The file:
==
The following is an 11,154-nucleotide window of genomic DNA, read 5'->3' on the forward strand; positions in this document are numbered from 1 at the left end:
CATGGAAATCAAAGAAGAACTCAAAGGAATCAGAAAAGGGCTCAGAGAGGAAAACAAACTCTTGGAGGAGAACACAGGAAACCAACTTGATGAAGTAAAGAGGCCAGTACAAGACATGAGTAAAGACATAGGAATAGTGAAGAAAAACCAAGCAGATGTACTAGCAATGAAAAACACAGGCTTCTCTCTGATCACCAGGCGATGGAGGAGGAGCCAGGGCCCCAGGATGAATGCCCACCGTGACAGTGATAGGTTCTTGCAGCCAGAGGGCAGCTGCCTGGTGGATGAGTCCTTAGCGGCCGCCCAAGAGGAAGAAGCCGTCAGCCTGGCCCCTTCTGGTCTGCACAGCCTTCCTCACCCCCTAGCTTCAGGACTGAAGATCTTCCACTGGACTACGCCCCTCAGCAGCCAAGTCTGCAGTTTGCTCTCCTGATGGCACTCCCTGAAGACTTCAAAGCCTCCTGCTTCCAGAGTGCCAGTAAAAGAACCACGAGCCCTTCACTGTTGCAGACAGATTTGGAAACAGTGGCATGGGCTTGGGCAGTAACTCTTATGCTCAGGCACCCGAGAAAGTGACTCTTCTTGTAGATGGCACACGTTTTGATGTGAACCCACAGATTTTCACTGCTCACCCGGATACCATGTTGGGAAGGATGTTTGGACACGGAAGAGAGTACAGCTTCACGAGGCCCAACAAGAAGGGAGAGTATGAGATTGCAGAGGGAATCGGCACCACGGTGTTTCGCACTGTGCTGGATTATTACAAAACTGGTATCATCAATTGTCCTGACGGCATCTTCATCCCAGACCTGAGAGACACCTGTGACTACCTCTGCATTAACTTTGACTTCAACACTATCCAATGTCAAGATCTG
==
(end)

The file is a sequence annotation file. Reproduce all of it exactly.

The following is an 11,154-nucleotide window of genomic DNA, read 5'->3' on the forward strand; positions in this document are numbered from 1 at the left end:
CATGGAAATCAAAGAAGAACTCAAAGGAATCAGAAAAGGGCTCAGAGAGGAAAACAAACTCTTGGAGGAGAACACAGGAAACCAACTTGATGAAGTAAAGAGGCCAGTACAAGACATGAGTAAAGACATAGGAATAGTGAAGAAAAACCAAGCAGATGTACTAGCAATGAAAAACACAGGCTTCTCTCTGATCACCAGGCGATGGAGGAGGAGCCAGGGCCCCAGGATGAATGCCCACCGTGACAGTGATAGGTTCTTGCAGCCAGAGGGCAGCTGCCTGGTGGATGAGTCCTTAGCGGCCGCCCAAGAGGAAGAAGCCGTCAGCCTGGCCCCTTCTGGTCTGCACAGCCTTCCTCACCCCCTAGCTTCAGGACTGAAGATCTTCCACTGGACTACGCCCCTCAGCAGCCAAGTCTGCAGTTTGCTCTCCTGATGGCACTCCCTGAAGACTTCAAAGCCTCCTGCTTCCAGAGTGCCAGTAAAAGAACCACGAGCCCTTCACTGTTGCAGACAGATTTGGAAACAGTGGCATGGGCTTGGGCAGTAACTCTTATGCTCAGGCACCCGAGAAAGTGACTCTTCTTGTAGATGGCACACGTTTTGATGTGAACCCACAGATTTTCACTGCTCACCCGGATACCATGTTGGGAAGGATGTTTGGACACGGAAGAGAGTACAGCTTCACGAGGCCCAACAAGAAGGGAGAGTATGAGATTGCAGAGGGAATCGGCACCACGGTGTTTCGCACTGTGCTGGATTATTACAAAACTGGTATCATCAATTGTCCTGACGGCATCTTCATCCCAGACCTGAGAGACACCTGTGACTACCTCTGCATTAACTTTGACTTCAACACTATCCAATGTCAAGATCTG